Black Waterfall, Iceland, NMK Photography

William Seighart has been offering poetry prescriptions to people in the U.K. since 2014. If you can't see Seighart in person, you can take his poetry prescription quiz.

photo by Renan Portela

The Novel Cure offers literary remedies for everything from apathy to zestlessness.

photo by Renan Portela

"Book Dr." Caroline Donahue offers suggestions for books to read for particular needs, such as having a baby and living far away from family.

Poems to Lean On

Monday, December 18, 2017

Stand together

We meet no ordinary people in our lives.
~C.S. Lewis

For Music Monday, a song from Stand Together: Choirs with Purpose. I hadn't realized that no two people with cystic fibrosis can ever be together. But still, they made a choir:

Thursday, December 14, 2017

Grow on me like moss

Learning to see mosses is more like listening than looking. A cursory glance will not do it. Starting to hear a faraway voice or catch a nuance in the quiet subtext of a conversation requires attentiveness, a filtering of all the noise, to catch the music. Mosses are not elevator music; they are the intertwined threads of a Beethoven quartet.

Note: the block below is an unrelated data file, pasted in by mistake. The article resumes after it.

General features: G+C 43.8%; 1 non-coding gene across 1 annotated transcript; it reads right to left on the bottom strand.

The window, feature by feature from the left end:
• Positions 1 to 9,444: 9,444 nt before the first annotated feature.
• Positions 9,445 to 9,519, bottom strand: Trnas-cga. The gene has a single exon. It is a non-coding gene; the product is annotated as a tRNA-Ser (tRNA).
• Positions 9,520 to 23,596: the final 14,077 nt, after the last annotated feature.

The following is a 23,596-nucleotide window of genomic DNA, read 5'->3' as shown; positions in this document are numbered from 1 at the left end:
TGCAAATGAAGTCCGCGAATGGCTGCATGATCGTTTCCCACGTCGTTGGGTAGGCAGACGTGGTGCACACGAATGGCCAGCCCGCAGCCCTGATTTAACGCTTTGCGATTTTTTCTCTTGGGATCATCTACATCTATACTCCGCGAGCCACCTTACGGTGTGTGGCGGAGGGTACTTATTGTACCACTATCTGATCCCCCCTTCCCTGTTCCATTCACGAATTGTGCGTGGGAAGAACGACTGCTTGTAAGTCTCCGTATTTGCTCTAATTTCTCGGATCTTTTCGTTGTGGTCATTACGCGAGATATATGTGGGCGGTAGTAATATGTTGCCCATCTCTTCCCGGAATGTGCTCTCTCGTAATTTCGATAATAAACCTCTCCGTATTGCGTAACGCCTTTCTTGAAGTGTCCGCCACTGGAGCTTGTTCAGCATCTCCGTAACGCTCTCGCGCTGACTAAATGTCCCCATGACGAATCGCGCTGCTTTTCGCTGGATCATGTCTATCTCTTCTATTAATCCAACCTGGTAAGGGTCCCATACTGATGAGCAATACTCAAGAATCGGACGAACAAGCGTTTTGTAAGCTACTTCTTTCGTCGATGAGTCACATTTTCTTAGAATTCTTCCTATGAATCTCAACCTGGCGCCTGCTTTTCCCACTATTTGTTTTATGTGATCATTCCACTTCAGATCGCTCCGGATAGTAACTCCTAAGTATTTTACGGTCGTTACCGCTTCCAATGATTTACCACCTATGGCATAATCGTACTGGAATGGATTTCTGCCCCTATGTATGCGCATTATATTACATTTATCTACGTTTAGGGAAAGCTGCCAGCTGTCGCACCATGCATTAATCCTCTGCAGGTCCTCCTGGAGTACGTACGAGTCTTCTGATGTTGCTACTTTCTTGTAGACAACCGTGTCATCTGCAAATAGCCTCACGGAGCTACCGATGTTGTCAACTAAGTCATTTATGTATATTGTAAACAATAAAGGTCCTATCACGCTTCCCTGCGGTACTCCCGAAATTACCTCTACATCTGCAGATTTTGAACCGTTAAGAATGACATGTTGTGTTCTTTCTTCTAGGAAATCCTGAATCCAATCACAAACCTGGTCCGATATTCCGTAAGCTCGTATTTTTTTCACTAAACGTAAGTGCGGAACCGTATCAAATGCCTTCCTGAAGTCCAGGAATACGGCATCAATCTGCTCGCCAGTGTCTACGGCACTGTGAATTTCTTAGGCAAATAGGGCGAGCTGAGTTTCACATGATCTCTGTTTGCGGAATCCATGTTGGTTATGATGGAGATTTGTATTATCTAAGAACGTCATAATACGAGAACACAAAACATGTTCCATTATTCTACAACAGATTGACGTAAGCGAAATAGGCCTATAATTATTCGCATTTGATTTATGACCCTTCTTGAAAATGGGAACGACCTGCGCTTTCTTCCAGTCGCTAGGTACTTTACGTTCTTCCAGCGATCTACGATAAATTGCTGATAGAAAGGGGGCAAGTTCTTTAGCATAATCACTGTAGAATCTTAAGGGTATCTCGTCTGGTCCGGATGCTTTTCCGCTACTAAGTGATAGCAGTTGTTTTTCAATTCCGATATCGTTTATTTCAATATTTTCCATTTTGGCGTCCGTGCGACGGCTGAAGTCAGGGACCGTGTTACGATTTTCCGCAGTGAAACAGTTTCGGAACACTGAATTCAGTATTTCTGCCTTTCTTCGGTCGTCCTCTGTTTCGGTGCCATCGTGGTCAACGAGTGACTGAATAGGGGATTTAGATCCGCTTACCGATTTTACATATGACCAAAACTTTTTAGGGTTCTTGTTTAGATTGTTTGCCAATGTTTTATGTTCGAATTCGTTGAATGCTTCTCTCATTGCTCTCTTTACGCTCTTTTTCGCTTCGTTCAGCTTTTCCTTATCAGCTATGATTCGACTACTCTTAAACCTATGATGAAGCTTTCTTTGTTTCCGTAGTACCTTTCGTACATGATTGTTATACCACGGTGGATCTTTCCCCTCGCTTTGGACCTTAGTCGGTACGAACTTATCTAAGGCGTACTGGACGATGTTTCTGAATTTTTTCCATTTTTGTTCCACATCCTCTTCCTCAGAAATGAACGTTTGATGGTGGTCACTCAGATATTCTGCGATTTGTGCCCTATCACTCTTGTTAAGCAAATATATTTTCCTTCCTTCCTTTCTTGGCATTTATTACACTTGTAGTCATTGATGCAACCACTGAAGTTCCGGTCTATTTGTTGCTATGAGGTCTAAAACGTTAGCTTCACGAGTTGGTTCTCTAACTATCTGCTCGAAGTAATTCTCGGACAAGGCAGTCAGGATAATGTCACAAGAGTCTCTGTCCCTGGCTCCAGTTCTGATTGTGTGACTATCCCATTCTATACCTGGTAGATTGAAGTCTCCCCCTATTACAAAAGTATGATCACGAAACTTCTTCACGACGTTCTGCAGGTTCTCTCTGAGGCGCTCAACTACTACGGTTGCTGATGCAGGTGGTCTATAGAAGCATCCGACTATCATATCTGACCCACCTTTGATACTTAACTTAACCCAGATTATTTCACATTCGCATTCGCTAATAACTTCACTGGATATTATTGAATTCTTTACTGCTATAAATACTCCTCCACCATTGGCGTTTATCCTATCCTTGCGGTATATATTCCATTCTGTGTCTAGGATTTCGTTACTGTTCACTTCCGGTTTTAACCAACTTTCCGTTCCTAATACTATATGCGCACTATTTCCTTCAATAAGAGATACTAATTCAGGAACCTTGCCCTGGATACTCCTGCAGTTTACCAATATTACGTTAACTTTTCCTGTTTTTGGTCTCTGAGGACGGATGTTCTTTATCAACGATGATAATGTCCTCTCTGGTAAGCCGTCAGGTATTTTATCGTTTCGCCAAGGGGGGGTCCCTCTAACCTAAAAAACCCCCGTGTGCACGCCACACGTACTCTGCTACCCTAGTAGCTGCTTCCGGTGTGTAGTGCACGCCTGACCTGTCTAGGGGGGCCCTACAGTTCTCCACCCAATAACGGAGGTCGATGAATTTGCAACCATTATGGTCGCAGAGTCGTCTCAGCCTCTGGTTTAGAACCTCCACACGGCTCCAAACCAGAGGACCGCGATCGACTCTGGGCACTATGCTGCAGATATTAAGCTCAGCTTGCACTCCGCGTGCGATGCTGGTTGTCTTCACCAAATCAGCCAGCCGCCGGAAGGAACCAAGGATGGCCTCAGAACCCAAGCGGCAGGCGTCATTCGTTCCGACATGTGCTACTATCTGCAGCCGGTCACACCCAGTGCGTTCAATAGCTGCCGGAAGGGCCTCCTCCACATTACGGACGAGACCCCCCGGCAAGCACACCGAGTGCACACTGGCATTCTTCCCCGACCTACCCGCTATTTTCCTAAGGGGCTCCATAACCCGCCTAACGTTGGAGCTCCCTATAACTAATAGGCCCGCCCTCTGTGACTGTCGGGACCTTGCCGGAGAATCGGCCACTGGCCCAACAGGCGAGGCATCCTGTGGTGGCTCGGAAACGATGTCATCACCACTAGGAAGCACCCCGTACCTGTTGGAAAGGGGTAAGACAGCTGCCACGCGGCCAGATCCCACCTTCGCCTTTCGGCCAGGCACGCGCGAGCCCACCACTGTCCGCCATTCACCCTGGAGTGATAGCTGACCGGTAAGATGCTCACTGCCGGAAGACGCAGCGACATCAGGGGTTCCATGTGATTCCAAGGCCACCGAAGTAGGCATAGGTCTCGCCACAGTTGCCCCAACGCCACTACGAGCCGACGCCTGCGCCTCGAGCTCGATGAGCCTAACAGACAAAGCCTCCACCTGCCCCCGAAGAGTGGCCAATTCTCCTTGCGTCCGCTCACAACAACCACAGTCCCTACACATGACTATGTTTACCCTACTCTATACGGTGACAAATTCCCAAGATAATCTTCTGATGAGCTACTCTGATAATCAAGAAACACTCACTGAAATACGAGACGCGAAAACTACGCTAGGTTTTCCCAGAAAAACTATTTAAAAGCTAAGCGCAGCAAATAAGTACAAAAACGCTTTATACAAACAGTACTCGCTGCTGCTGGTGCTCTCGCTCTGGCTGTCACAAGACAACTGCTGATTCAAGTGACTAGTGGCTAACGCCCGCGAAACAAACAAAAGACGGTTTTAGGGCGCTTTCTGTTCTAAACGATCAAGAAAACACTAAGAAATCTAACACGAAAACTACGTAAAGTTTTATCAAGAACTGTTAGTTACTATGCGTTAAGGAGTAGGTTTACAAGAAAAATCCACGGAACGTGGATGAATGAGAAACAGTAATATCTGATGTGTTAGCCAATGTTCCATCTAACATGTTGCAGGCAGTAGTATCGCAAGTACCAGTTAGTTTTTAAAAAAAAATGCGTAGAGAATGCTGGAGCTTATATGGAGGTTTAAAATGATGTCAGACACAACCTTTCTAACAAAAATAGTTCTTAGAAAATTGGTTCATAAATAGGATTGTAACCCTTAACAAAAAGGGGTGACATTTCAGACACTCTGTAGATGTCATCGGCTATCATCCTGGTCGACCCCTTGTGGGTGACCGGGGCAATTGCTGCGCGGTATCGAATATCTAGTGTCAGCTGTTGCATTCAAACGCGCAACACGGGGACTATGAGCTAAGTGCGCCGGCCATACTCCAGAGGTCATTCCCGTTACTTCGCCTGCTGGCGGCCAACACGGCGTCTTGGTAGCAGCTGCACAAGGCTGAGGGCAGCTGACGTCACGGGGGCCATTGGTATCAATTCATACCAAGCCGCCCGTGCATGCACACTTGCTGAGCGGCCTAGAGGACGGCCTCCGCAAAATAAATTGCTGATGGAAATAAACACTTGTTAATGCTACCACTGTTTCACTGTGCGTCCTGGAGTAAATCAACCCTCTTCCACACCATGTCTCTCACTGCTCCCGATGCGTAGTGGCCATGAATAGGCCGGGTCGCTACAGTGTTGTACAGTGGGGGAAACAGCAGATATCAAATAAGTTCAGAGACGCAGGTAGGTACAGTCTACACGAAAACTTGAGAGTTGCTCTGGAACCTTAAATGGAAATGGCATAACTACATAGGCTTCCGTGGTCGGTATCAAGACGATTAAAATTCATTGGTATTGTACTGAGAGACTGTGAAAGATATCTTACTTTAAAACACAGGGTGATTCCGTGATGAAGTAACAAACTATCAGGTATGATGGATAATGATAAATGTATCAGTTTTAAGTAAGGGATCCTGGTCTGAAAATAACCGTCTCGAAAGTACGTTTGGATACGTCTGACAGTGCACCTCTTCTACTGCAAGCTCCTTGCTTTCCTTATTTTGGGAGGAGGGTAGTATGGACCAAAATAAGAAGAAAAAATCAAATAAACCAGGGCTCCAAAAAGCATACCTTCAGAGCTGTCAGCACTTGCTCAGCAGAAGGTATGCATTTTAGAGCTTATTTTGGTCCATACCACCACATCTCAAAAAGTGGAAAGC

~Robin Wall Kimmerer

Moss by Matthew Rogers

My buddy Joyce sent me a completely delightful package for the Winter Poem Swap, complete with adorable wee animals for my mini garden, a journal, chocolate, and this wonderful poem:

Ode to Moss
by Joyce Ray

Woodlands hold trees and flowers,
critters and mythical folk,
play-fullness, seeds of promise and

who carpet Zen gardens,
Scottish moors and even
a childhood storybook where
Belinda searched for a friend.

We say, “A rolling stone gathers no moss,”